You know you’re in trouble when someone like the Boston Globe‘s James Carroll has just about had it with you, albeit for mostly wrong reasons:
Obama’s slogan “Yes, we can” had come to seem both an acknowledgment of the difficult road ahead, and a savvy rebuttal to the “realists” who ruled out as impossible any actual progress toward peace, justice, or broad prosperity. Early on, the president defied the chorus of naysayers, especially as he pulled the economy back from the brink of catastrophe. His considerable success with health care reform will likely define the core of his legacy.
But six years on, in many important ways, Barack Obama has become a figure of American disappointment, with last week’s inexplicable failure to properly honor the trauma of France only a latest instance of mystifying solecism. Obama’s political and personal enemies never saw him as a force for good, yet by now even many of his once-passionate admirers admit to a profound disenchantment. The shattering of an illusion tied to a figure of such intelligence, deeply rooted liberal purpose, and evident public virtue necessarily involves a further — and perhaps dangerous — disillusionment with democratic will itself.
Obama’s problem, you see, is that the world just isn’t good enough for him. Plus, it stubbornly refuses to see the light this great and good man is trying to bring it:
The original sin generating the Middle East fury into which the hapless United States has been drawn is primordial European contempt for the “infidel,” whether Muslim or Jew, which morphed over centuries into racist colonialism and anti-Semitism — for both of which a day of reckoning has arrived. Europe stands indicted by its own history.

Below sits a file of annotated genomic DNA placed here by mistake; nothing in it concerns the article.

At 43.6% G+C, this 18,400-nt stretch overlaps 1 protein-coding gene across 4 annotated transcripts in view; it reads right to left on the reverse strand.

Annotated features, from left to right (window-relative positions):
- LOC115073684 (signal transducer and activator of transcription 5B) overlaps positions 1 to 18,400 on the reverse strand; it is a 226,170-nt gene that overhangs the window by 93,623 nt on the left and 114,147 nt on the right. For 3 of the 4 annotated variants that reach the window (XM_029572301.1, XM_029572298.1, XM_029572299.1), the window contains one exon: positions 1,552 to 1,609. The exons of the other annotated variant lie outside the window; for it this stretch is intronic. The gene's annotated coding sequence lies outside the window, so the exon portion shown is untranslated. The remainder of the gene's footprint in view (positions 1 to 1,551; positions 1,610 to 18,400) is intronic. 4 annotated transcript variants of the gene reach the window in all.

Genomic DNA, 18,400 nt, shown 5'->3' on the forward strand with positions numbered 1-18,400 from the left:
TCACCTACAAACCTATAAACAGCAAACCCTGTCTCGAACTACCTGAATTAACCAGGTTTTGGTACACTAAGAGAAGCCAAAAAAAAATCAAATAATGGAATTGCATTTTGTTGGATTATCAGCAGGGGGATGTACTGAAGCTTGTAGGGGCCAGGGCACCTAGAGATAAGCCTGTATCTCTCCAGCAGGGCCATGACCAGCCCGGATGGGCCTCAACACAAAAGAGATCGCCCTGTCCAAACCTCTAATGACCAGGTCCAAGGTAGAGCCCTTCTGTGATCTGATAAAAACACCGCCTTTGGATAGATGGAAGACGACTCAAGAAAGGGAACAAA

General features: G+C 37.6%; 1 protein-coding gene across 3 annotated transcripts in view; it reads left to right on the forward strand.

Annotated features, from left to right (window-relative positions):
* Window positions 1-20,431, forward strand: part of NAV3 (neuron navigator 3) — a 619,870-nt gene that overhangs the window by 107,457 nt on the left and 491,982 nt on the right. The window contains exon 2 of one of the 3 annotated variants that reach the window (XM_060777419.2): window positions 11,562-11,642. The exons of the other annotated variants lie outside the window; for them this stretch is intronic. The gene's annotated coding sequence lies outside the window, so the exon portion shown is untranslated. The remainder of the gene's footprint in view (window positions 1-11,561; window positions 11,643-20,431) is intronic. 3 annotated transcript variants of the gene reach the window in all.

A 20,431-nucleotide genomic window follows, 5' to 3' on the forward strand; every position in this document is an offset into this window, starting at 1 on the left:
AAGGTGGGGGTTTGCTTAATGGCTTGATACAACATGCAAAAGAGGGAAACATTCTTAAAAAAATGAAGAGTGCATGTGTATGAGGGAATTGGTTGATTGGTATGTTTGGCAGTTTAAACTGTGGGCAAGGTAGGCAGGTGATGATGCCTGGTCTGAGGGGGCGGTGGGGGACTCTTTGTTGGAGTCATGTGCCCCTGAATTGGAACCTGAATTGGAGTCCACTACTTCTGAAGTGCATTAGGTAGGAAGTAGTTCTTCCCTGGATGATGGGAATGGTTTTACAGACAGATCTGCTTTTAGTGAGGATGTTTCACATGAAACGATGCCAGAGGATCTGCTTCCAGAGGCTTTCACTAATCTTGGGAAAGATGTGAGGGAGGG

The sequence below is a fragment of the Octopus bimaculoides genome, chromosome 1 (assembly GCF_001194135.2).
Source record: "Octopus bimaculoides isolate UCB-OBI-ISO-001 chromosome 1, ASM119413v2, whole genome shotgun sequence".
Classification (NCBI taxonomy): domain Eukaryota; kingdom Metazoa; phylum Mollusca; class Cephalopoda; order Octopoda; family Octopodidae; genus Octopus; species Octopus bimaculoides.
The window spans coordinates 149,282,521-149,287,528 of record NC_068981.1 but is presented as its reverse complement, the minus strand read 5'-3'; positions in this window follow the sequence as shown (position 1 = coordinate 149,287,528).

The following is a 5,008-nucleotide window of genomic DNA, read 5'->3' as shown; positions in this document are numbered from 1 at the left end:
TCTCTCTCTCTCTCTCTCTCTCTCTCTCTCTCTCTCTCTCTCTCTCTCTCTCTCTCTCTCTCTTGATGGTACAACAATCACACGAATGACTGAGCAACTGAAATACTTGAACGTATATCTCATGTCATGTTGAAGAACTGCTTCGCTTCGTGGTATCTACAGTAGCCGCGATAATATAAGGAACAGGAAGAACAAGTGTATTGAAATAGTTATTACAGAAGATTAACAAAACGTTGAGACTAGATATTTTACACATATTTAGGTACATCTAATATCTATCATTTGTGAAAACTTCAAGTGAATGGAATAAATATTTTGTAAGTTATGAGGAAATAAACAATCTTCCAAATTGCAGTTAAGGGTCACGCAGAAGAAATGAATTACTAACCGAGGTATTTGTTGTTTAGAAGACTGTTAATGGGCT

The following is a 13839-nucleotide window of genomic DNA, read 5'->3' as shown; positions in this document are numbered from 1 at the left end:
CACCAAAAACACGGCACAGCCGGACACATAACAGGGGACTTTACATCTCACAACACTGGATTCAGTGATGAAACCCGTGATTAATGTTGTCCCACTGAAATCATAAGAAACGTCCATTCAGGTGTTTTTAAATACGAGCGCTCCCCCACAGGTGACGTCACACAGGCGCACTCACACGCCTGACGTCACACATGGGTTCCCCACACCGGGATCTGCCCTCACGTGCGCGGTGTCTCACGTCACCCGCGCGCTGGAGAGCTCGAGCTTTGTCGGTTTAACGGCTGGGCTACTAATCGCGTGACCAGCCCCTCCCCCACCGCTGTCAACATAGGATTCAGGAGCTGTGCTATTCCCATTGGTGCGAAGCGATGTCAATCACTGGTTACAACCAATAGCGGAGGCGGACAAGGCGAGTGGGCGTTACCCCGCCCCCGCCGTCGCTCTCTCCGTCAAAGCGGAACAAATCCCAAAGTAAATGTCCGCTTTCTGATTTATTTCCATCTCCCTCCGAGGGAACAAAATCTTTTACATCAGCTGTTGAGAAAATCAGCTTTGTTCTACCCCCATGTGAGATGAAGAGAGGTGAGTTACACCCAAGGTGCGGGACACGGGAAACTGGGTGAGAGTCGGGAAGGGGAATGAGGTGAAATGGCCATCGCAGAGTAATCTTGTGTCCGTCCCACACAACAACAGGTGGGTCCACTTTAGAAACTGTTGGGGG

But as for Obama’s domestic challenge, the seething outrage of ongoing racial injustice that not even an African-American president can assuage puts the United States on the spot alone. What age-old hatred of Jews and Muslims is to Europe, slavery is to America — and no, it is not finished with, either.
Etc., blah blah blah. James Carroll is a very good writer who wrote one great novel, Mortal Friends, which is as good a book about the Boston Irish (my own people, as it happens) as anything. But what — especially after six years of malevolence and failure — is one to make of this?
the State of the Union address is the country’s ritual of rededication, and, by definition, the event basks in promise. Obama has already let the citizenry in on “little previews” of the issues he will take up, like cybersecurity and the expansion of community colleges, but the stakes are far larger than any single initiative he can propose. The president is clearly chastened, but so is the nation. Americans must not judge him as if responsibility — for the future as much as for the past — lies with him alone. He will invite us all to seize this moment to begin again, and we should. We still can.
Oscar Wilde famously said that second marriages were the triumph of hope over experience. So, for people like Carroll, has been the second term of Barack Hussein Obama.